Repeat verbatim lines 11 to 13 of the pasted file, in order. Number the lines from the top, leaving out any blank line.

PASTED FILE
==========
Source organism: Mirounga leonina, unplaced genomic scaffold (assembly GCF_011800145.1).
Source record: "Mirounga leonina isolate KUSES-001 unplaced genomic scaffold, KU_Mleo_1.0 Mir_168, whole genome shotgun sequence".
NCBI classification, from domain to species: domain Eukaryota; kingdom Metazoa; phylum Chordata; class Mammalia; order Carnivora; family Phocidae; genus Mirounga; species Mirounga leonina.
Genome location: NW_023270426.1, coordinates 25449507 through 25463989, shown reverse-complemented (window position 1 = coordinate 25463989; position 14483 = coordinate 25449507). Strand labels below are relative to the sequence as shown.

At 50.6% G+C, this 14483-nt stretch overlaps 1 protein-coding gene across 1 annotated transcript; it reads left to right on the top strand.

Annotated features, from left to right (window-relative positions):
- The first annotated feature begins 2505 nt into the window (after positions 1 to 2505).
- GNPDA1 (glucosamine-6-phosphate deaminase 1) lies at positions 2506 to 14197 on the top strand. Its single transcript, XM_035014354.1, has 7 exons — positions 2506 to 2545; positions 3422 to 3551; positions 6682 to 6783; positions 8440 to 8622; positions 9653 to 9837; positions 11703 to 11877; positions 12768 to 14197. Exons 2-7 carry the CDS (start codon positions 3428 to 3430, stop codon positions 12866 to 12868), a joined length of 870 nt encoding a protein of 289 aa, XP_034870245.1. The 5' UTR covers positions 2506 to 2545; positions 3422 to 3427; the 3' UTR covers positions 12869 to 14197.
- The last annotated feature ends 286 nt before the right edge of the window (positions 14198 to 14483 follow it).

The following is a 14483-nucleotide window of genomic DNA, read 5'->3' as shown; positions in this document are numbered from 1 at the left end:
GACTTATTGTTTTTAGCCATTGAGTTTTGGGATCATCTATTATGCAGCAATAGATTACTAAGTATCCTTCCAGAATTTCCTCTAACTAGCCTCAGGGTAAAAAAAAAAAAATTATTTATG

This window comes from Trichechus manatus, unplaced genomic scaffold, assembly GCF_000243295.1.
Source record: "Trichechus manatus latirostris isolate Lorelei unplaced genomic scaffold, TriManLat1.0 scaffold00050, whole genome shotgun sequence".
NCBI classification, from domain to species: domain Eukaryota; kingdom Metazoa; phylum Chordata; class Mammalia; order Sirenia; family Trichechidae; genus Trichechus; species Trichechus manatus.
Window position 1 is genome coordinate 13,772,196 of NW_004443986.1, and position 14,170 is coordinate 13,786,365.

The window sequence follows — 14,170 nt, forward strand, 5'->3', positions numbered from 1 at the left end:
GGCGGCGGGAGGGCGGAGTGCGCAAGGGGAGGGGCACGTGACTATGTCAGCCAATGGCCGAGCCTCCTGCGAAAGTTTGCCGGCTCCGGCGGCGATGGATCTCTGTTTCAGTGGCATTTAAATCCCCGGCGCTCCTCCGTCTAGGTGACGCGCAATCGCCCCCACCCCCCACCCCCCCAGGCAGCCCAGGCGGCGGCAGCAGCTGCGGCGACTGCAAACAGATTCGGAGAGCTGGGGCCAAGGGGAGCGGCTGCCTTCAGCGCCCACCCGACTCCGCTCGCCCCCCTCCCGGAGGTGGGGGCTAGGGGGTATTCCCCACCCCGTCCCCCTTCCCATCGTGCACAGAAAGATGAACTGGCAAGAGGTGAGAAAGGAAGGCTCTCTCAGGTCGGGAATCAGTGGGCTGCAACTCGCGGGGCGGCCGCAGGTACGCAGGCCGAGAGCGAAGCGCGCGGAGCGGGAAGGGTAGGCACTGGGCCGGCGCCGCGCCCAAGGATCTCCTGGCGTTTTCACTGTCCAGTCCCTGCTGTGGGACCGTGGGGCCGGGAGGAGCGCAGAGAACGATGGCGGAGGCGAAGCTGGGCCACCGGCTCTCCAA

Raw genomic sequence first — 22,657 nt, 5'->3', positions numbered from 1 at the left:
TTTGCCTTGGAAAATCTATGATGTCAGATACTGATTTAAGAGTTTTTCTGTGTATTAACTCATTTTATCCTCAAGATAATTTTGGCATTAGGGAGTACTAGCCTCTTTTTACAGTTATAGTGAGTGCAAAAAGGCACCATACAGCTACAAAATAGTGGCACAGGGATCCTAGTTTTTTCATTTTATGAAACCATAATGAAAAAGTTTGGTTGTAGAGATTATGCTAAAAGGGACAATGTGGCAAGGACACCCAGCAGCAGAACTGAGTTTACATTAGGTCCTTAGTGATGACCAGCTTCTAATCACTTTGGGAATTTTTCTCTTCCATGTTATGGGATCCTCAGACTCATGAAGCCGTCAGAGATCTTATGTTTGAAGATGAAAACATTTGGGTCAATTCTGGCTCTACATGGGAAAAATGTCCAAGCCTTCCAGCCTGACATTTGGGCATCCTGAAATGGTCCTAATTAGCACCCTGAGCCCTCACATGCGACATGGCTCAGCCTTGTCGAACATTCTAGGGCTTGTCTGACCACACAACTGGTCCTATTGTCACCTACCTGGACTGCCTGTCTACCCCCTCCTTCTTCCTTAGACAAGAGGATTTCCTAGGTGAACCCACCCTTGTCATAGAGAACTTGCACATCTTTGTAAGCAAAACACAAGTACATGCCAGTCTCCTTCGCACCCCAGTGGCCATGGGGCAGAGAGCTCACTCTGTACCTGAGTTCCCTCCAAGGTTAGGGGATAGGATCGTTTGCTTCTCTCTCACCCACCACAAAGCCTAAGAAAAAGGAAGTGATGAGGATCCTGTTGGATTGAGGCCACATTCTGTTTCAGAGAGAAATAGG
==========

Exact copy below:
GACTTATTGTTTTTAGCCATTGAGTTTTGGGATCATCTATTATGCAGCAATAGATTACTAAGTATCCTTCCAGAATTTCCTCTAACTAGCCTCAGGGTAAAAAAAAAAAAATTATTTATG

This window comes from Trichechus manatus, unplaced genomic scaffold, assembly GCF_000243295.1.
Source record: "Trichechus manatus latirostris isolate Lorelei unplaced genomic scaffold, TriManLat1.0 scaffold00050, whole genome shotgun sequence".